There was a time not that long ago when you’d walk into certain butcher shops, ask for a hanger steak, and get a quizzical look. Perhaps that’s because, for some time, the secondary cut was also known as a “Hanging Tender,” hailing from inside the ribcage (in fact, it’s part of the diaphragm), as well as “the Butcher’s Steak,” with those cunning meatmongers often keeping this deeply flavorful, textured specimen for themselves. “But the gig is up,” says Texas chef Jess Pryles, who shares her pan-seared version with us, featuring wagyu, no less, and a bright salsa to boot.

Serves two.

Best cooked in the Joan.


  • 1 full-blood wagyu hanger steak
  • 1 bunch scallion, roots removed
  • 1 Tbsp. olive oil
  • ¼ cup peanuts, chopped
  • 2 Tbsps. mint leaves, roughly chopped
  • 2 tsps. agave nectar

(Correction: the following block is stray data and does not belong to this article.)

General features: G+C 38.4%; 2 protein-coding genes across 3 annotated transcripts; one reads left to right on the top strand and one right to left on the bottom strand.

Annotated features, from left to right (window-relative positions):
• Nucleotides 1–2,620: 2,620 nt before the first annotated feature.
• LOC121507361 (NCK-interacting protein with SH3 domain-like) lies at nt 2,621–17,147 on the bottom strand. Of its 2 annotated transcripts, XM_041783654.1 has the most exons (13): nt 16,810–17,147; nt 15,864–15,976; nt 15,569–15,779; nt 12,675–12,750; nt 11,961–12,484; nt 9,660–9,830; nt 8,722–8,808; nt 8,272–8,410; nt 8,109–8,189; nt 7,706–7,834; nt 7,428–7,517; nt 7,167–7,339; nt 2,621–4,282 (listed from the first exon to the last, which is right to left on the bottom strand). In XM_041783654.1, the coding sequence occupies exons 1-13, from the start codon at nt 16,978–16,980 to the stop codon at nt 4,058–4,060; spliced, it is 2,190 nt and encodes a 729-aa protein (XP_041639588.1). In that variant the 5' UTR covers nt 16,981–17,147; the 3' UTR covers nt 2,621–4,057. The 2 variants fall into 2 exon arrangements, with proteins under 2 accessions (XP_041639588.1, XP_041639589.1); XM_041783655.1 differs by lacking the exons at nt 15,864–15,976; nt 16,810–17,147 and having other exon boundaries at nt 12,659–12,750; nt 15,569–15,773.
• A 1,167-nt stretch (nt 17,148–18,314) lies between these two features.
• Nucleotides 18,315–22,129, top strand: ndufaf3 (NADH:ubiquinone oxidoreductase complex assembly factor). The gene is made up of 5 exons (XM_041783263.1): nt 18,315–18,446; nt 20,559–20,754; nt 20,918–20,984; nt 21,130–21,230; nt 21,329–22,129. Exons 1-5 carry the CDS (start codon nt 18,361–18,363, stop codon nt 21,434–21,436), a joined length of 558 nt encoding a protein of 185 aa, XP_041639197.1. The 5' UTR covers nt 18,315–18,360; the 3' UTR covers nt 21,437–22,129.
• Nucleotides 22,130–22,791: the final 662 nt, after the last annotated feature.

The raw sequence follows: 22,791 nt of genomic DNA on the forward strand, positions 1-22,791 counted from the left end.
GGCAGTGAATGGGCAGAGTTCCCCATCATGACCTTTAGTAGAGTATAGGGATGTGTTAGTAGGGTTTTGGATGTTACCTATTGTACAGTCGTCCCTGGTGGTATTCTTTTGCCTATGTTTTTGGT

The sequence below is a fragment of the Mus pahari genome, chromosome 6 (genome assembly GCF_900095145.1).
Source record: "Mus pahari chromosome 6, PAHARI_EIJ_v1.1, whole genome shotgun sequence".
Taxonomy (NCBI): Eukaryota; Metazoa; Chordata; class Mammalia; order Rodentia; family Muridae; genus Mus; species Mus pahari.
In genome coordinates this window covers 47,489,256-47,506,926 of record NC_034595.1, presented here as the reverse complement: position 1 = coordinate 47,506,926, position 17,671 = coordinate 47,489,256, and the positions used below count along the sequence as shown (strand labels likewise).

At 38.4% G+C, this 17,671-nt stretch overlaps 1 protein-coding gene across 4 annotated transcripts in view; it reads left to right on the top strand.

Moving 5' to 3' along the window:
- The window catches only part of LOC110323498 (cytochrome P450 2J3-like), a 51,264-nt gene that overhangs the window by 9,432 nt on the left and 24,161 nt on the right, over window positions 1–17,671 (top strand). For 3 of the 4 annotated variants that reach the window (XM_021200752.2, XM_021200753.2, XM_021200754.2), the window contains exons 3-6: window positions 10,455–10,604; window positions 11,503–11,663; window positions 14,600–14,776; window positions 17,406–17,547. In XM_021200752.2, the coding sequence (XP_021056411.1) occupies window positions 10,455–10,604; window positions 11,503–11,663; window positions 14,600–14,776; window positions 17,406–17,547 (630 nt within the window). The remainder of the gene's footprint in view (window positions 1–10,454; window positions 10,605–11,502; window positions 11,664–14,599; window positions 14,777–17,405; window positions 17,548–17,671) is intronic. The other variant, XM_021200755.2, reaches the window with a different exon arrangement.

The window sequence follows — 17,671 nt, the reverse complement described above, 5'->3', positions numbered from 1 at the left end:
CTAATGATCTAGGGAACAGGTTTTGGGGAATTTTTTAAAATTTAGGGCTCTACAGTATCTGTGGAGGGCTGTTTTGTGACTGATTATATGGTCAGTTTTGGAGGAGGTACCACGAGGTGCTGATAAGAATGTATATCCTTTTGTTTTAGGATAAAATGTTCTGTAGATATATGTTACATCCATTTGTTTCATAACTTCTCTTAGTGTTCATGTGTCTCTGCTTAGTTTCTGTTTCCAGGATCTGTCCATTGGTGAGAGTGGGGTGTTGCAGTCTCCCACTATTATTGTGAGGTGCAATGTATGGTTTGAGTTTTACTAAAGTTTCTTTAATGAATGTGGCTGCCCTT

• 1 Tbsp. lime juice
  • 1 Tbsp. rice wine vinegar
  • Kosher salt


Place a cast-iron skillet on your stovetop over high heat. Pat the hanger steak dry with a paper towel, cutting into more manageable sections if necessary. Season the pieces well on both sides with kosher salt. Place the steaks into the pan and cook, flipping every minute for about 5-7 minutes total, or until the internal temperature reads 135 degrees Fahrenheit on a meat thermometer. Remove steaks from the pan, then rest under foil. Lay the scallions into the pan with the rendered wagyu fat, and char for a minute or two on each side until they soften and blister. Remove the scallions from the pan, roughly chop, then place in a bowl. Add the peanuts, olive oil, mint, agave, lime juice, vinegar, and a pinch of salt. Taste, and add more salt if needed. Slice hanger steak against the grain, then place the pieces onto the serving plate. Drizzle with the charred scallion salsa and serve.

Recipe and photo courtesy of Jess Pryles.

November 03, 2023

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